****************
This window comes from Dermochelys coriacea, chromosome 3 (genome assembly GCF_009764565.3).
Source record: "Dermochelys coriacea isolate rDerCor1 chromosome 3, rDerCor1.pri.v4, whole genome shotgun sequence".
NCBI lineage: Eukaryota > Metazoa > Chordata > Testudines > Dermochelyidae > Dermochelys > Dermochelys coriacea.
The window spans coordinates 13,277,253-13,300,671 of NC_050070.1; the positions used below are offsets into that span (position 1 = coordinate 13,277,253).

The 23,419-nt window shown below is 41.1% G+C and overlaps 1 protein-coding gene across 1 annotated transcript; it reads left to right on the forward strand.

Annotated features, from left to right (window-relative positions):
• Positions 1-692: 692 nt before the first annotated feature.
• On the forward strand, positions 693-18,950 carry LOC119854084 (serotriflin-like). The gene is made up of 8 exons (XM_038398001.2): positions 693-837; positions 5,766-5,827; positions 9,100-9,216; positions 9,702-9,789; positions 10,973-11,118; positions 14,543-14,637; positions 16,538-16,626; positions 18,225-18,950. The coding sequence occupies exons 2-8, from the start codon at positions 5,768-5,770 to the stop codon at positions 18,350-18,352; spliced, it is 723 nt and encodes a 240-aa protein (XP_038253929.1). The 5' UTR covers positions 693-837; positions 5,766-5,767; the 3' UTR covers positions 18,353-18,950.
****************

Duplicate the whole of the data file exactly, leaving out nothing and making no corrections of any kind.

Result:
This window comes from Dermochelys coriacea, chromosome 3 (genome assembly GCF_009764565.3).
Source record: "Dermochelys coriacea isolate rDerCor1 chromosome 3, rDerCor1.pri.v4, whole genome shotgun sequence".
NCBI lineage: Eukaryota > Metazoa > Chordata > Testudines > Dermochelyidae > Dermochelys > Dermochelys coriacea.
The window spans coordinates 13,277,253-13,300,671 of NC_050070.1; the positions used below are offsets into that span (position 1 = coordinate 13,277,253).

The 23,419-nt window shown below is 41.1% G+C and overlaps 1 protein-coding gene across 1 annotated transcript; it reads left to right on the forward strand.

Annotated features, from left to right (window-relative positions):
• Positions 1-692: 692 nt before the first annotated feature.
• On the forward strand, positions 693-18,950 carry LOC119854084 (serotriflin-like). The gene is made up of 8 exons (XM_038398001.2): positions 693-837; positions 5,766-5,827; positions 9,100-9,216; positions 9,702-9,789; positions 10,973-11,118; positions 14,543-14,637; positions 16,538-16,626; positions 18,225-18,950. The coding sequence occupies exons 2-8, from the start codon at positions 5,768-5,770 to the stop codon at positions 18,350-18,352; spliced, it is 723 nt and encodes a 240-aa protein (XP_038253929.1). The 5' UTR covers positions 693-837; positions 5,766-5,767; the 3' UTR covers positions 18,353-18,950.